The third and final option is to build a tetravect out of three-dimensional parts. (This is akin to building a cube out of squares, or building a hypercube out of cubes.) The resulting creature is a triphage (or more commonly, a tirapheg).
We'll come back to tiraphegs in a second. Let's talk more about gorbels first.
Only a fucking idiot would attempt to reach the fourth dimension with a gorbel-based tetravect scheme, and yet it happens often enough that we had better stat out the little monsters.
Gorbels are red, rubbery orb creatures. They have three eyestalks that can be retracted inside their head. They have two blubbery baby arms that terminate in bulky claws. And they have a dull, drooling mouth that hides a decent set of fangs. They are 2-3' in diameter, and they weigh less that you think.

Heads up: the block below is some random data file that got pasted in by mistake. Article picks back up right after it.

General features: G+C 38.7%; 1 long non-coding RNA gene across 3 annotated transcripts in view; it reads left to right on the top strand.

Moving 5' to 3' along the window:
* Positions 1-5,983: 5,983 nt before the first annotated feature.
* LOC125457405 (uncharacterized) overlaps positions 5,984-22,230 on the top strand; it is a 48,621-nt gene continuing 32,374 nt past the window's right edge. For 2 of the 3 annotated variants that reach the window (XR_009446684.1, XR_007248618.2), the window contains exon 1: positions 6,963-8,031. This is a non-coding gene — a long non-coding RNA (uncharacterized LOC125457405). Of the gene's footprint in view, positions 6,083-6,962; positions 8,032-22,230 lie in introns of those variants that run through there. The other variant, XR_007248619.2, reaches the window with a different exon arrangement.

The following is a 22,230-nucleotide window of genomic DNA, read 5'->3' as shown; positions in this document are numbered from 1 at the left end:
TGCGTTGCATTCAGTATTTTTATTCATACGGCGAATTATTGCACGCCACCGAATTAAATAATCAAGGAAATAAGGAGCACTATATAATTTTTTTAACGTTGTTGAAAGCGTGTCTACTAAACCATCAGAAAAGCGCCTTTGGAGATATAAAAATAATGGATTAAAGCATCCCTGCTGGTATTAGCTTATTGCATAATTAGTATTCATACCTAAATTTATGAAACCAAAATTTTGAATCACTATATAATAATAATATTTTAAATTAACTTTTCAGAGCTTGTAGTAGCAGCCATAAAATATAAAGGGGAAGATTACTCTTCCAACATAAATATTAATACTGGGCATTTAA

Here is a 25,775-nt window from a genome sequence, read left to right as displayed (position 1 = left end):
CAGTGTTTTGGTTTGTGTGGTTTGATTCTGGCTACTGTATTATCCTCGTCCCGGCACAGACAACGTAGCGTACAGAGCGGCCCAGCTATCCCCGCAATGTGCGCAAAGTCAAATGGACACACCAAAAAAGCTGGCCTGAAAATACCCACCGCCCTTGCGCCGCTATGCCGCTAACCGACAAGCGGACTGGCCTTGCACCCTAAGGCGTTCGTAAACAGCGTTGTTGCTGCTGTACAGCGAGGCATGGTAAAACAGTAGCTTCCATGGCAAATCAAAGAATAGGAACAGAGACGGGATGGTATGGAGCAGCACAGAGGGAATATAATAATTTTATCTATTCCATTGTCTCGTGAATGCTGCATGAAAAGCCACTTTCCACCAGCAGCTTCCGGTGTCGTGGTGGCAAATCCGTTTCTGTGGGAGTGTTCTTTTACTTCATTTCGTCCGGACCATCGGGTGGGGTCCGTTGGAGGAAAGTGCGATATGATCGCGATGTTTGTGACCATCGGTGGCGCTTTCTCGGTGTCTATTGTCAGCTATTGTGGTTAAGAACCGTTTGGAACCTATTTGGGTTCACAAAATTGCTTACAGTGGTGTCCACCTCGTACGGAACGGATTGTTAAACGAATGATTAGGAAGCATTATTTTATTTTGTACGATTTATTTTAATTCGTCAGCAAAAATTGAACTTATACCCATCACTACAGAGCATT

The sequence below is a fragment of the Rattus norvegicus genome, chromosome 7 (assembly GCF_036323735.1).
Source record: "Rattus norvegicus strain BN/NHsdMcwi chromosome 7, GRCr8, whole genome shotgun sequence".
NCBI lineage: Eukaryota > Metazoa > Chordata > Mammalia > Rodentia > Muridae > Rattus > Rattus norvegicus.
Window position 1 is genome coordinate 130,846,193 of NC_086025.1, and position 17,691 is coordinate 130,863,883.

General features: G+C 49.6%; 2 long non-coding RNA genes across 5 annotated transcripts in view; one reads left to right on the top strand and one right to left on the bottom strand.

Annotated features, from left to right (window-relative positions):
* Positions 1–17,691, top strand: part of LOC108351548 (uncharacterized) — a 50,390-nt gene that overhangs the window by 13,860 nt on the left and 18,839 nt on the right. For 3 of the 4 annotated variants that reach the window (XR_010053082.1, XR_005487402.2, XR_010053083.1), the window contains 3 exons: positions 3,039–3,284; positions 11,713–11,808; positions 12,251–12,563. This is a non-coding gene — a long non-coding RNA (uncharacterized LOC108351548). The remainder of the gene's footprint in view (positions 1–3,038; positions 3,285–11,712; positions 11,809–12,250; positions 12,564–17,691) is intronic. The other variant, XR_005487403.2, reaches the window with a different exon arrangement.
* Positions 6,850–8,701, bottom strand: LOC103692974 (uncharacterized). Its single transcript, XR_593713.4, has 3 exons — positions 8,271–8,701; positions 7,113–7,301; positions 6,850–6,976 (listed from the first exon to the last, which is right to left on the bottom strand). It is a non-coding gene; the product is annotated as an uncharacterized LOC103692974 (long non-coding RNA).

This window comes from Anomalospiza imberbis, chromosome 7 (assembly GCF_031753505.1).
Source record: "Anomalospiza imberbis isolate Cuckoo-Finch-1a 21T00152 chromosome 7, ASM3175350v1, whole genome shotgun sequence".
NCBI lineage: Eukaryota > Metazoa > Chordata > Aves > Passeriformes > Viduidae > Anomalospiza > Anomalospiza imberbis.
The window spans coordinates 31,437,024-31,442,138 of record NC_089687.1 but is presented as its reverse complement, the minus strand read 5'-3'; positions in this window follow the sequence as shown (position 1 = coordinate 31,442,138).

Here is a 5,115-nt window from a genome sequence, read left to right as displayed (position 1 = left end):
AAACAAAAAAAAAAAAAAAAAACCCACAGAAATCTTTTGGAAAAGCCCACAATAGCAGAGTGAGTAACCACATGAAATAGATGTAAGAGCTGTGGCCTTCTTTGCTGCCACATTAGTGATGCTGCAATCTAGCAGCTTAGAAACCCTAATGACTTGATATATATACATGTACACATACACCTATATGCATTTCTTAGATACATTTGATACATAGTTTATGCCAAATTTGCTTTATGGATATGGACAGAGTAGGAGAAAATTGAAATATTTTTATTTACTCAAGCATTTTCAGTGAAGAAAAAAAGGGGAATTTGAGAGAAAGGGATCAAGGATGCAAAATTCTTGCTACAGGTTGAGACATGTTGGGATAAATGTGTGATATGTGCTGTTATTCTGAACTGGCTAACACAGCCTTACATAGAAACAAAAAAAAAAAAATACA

|Gorbel from the Fiend Folio (1981)|
Does anyone know who the illustrator is?
Lvl 3 Def leather Bite 1d6
Climb average Int 2 Dis oblivious
Rubbery - Immune to bludgeoning damage and falls. Bounces as well as a basketball.
Self-Insertion - Whenever a gorbel takes damage, it splits into two nearly-identical gorbels (with the same current HP). (This the actually a different insertion of the same gorbel, but don't worry about that.)
Spike Burst - When a gorbel is killed, it deals 1d4 piercing damage to all creatures within 10'. Dex save for half.
Psuedoresurrection - Gorbels that die have a 4-in-6 chance of reappearing 1d6 minutes later at some location within 200'.